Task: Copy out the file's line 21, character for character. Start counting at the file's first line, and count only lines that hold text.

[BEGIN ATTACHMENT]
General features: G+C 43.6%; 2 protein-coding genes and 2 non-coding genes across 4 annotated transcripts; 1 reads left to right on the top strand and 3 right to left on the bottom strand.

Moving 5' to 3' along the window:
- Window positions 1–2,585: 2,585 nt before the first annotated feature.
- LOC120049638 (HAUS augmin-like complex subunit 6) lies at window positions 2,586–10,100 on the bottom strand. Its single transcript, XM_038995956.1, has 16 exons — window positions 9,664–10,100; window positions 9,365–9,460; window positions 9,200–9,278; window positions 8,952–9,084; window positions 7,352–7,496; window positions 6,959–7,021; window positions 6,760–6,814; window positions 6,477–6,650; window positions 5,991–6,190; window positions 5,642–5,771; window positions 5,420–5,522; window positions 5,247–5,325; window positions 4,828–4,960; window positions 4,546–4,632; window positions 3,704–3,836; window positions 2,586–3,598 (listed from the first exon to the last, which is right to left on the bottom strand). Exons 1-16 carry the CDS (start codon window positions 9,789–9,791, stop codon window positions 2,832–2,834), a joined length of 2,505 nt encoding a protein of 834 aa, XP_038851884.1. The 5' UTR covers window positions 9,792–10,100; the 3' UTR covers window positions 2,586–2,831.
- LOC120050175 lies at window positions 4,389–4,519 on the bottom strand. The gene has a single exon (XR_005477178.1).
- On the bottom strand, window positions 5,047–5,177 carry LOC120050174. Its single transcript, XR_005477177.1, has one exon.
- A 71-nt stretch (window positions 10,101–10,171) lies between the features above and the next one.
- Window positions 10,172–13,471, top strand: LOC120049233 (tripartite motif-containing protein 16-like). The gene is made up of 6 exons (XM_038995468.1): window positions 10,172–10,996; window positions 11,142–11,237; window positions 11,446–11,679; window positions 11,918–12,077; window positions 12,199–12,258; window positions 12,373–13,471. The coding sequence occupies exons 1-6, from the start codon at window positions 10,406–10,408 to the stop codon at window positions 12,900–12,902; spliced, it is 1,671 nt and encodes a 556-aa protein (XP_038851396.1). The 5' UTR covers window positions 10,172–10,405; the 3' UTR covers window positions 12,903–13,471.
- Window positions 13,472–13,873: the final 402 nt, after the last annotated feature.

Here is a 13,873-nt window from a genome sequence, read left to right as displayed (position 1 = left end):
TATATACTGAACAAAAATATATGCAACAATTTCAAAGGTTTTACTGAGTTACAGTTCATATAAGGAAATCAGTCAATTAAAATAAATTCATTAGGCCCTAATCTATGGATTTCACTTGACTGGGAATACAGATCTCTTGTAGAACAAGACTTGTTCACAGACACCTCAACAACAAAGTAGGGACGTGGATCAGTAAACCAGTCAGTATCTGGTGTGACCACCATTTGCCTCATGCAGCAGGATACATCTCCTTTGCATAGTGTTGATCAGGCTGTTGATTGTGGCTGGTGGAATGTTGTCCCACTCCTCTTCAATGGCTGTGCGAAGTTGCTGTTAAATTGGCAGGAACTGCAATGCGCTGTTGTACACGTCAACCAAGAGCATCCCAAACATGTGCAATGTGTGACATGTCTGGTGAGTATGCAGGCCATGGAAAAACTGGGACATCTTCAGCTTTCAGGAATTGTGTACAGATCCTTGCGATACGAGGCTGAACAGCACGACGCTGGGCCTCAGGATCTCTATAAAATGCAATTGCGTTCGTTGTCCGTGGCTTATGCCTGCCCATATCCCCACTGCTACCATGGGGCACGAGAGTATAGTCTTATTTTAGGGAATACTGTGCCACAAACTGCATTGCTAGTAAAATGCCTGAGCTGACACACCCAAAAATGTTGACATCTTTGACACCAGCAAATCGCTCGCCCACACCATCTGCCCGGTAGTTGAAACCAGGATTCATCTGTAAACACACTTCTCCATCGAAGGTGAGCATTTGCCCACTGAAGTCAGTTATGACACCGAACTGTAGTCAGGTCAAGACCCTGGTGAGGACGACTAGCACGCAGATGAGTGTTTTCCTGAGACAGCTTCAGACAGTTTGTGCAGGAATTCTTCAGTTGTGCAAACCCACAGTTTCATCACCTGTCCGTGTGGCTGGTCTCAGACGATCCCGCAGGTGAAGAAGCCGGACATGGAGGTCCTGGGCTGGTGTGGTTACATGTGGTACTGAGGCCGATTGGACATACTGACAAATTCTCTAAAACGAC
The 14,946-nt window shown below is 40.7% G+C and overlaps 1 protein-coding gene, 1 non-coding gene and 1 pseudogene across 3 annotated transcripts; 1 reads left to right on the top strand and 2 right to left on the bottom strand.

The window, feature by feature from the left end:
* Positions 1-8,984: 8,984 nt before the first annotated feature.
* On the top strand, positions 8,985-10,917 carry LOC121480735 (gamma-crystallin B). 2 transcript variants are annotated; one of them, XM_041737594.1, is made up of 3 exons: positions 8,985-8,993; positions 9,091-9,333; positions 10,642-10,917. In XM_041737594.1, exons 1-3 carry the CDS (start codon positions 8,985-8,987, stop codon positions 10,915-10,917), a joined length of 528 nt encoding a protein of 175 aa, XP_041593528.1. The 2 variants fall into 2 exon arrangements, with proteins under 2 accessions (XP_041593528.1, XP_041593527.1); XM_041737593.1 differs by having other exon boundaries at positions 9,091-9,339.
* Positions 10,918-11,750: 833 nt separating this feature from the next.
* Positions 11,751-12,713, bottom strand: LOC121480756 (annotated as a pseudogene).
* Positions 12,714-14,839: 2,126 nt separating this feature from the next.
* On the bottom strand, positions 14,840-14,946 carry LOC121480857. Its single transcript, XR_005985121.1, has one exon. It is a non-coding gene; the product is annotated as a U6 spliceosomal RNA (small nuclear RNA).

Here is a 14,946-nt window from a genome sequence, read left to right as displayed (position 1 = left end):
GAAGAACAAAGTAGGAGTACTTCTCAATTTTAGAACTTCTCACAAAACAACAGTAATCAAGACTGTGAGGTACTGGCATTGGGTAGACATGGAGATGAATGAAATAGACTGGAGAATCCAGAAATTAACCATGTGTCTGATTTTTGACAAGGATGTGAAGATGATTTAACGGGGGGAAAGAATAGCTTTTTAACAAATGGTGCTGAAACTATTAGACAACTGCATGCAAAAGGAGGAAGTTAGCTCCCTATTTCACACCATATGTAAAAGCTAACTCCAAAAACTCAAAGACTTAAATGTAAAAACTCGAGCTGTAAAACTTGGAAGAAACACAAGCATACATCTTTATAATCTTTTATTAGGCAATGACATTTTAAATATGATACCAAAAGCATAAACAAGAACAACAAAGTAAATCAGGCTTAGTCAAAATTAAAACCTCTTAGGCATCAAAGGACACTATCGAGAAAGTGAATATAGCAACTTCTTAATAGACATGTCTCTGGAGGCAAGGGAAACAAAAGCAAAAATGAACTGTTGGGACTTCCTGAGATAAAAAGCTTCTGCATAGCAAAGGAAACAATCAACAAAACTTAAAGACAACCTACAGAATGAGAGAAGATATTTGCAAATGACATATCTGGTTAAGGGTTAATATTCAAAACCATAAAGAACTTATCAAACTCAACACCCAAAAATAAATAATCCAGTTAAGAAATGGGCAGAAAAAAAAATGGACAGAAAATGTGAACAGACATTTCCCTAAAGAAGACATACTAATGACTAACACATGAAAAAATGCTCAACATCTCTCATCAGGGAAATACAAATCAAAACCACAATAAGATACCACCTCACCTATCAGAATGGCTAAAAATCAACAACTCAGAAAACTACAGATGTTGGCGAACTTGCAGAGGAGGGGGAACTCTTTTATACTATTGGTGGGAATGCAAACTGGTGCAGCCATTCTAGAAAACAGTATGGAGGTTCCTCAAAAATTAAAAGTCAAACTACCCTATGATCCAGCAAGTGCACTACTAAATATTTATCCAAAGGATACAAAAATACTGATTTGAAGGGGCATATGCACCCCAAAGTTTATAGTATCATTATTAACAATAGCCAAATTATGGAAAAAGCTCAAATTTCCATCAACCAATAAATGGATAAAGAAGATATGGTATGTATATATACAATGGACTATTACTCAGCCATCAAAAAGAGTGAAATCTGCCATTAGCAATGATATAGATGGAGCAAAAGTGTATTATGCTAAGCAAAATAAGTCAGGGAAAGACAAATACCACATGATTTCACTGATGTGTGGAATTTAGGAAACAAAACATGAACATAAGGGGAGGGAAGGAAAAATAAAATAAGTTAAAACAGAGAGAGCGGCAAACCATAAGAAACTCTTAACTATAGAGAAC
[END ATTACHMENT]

GAAGAACAAAGTAGGAGTACTTCTCAATTTTAGAACTTCTCACAAAACAACAGTAATCAAGACTGTGAGGTACTGGCATTGGGTAGACATGGAGATGAATGAAATAGACTGGAGAATCCAGAAATTAACCATGTGTCTGATTTTTGACAAGGATGTGAAGATGATTTAACGGGGGGAAAGAATAGCTTTTTAACAAATGGTGCTGAAACTATTAGACAACTGCATGCAAAAGGAGGAAGTTAGCTCCCTATTTCACACCATATGTAAAAGCTAACTCCAAAAACTCAAAGACTTAAATGTAAAAACTCGAGCTGTAAAACTTGGAAGAAACACAAGCATACATCTTTATAATCTTTTATTAGGCAATGACATTTTAAATATGATACCAAAAGCATAAACAAGAACAACAAAGTAAATCAGGCTTAGTCAAAATTAAAACCTCTTAGGCATCAAAGGACACTATCGAGAAAGTGAATATAGCAACTTCTTAATAGACATGTCTCTGGAGGCAAGGGAAACAAAAGCAAAAATGAACTGTTGGGACTTCCTGAGATAAAAAGCTTCTGCATAGCAAAGGAAACAATCAACAAAACTTAAAGACAACCTACAGAATGAGAGAAGATATTTGCAAATGACATATCTGGTTAAGGGTTAATATTCAAAACCATAAAGAACTTATCAAACTCAACACCCAAAAATAAATAATCCAGTTAAGAAATGGGCAGAAAAAAAAATGGACAGAAAATGTGAACAGACATTTCCCTAAAGAAGACATACTAATGACTAACACATGAAAAAATGCTCAACATCTCTCATCAGGGAAATACAAATCAAAACCACAATAAGATACCACCTCACCTATCAGAATGGCTAAAAATCAACAACTCAGAAAACTACAGATGTTGGCGAACTTGCAGAGGAGGGGGAACTCTTTTATACTATTGGTGGGAATGCAAACTGGTGCAGCCATTCTAGAAAACAGTATGGAGGTTCCTCAAAAATTAAAAGTCAAACTACCCTATGATCCAGCAAGTGCACTACTAAATATTTATCCAAAGGATACAAAAATACTGATTTGAAGGGGCATATGCACCCCAAAGTTTATAGTATCATTATTAACAATAGCCAAATTATGGAAAAAGCTCAAATTTCCATCAACCAATAAATGGATAAAGAAGATATGGTATGTATATATACAATGGACTATTACTCAGCCATCAAAAAGAGTGAAATCTGCCATTAGCAATGATATAGATGGAGCAAAAGTGTATTATGCTAAGCAAAATAAGTCAGGGAAAGACAAATACCACATGATTTCACTGATGTGTGGAATTTAGGAAACAAAACATGAACATAAGGGGAGGGAAGGAAAAATAAAATAAGTTAAAACAGAGAGAGCGGCAAACCATAAGAAACTCTTAACTATAGAGAAC